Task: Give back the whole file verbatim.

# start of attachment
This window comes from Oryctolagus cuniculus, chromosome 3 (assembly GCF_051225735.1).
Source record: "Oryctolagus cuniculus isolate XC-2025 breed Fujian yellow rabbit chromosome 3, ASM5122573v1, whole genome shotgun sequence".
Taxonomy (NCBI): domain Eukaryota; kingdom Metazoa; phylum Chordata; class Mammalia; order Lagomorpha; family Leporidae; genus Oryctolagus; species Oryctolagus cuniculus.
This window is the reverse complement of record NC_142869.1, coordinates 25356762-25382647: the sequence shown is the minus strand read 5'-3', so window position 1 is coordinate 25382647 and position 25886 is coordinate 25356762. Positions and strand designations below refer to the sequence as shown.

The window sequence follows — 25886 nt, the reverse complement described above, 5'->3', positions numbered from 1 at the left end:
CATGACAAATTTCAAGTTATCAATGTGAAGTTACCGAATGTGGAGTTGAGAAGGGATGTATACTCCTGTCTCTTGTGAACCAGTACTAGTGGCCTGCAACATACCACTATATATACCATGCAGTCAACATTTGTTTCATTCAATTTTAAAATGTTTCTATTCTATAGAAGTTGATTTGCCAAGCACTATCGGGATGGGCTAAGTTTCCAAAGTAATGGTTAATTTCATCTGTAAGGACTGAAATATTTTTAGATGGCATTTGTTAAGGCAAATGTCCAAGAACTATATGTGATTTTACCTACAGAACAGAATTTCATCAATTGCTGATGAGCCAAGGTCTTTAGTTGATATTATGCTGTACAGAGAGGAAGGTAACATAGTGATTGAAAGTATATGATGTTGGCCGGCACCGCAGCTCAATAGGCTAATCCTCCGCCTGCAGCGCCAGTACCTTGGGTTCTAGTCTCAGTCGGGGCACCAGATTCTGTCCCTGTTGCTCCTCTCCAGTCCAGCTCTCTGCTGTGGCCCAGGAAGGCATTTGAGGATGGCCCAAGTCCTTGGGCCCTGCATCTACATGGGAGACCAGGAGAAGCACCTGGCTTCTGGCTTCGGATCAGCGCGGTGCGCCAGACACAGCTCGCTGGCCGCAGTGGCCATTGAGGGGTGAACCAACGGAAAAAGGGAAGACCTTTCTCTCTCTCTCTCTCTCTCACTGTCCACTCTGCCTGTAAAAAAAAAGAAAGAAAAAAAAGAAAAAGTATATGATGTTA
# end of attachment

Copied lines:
This window comes from Oryctolagus cuniculus, chromosome 3 (assembly GCF_051225735.1).
Source record: "Oryctolagus cuniculus isolate XC-2025 breed Fujian yellow rabbit chromosome 3, ASM5122573v1, whole genome shotgun sequence".
Taxonomy (NCBI): domain Eukaryota; kingdom Metazoa; phylum Chordata; class Mammalia; order Lagomorpha; family Leporidae; genus Oryctolagus; species Oryctolagus cuniculus.
This window is the reverse complement of record NC_142869.1, coordinates 25356762-25382647: the sequence shown is the minus strand read 5'-3', so window position 1 is coordinate 25382647 and position 25886 is coordinate 25356762. Positions and strand designations below refer to the sequence as shown.

The window sequence follows — 25886 nt, the reverse complement described above, 5'->3', positions numbered from 1 at the left end:
CATGACAAATTTCAAGTTATCAATGTGAAGTTACCGAATGTGGAGTTGAGAAGGGATGTATACTCCTGTCTCTTGTGAACCAGTACTAGTGGCCTGCAACATACCACTATATATACCATGCAGTCAACATTTGTTTCATTCAATTTTAAAATGTTTCTATTCTATAGAAGTTGATTTGCCAAGCACTATCGGGATGGGCTAAGTTTCCAAAGTAATGGTTAATTTCATCTGTAAGGACTGAAATATTTTTAGATGGCATTTGTTAAGGCAAATGTCCAAGAACTATATGTGATTTTACCTACAGAACAGAATTTCATCAATTGCTGATGAGCCAAGGTCTTTAGTTGATATTATGCTGTACAGAGAGGAAGGTAACATAGTGATTGAAAGTATATGATGTTGGCCGGCACCGCAGCTCAATAGGCTAATCCTCCGCCTGCAGCGCCAGTACCTTGGGTTCTAGTCTCAGTCGGGGCACCAGATTCTGTCCCTGTTGCTCCTCTCCAGTCCAGCTCTCTGCTGTGGCCCAGGAAGGCATTTGAGGATGGCCCAAGTCCTTGGGCCCTGCATCTACATGGGAGACCAGGAGAAGCACCTGGCTTCTGGCTTCGGATCAGCGCGGTGCGCCAGACACAGCTCGCTGGCCGCAGTGGCCATTGAGGGGTGAACCAACGGAAAAAGGGAAGACCTTTCTCTCTCTCTCTCTCTCTCACTGTCCACTCTGCCTGTAAAAAAAAAGAAAGAAAAAAAAGAAAAAGTATATGATGTTA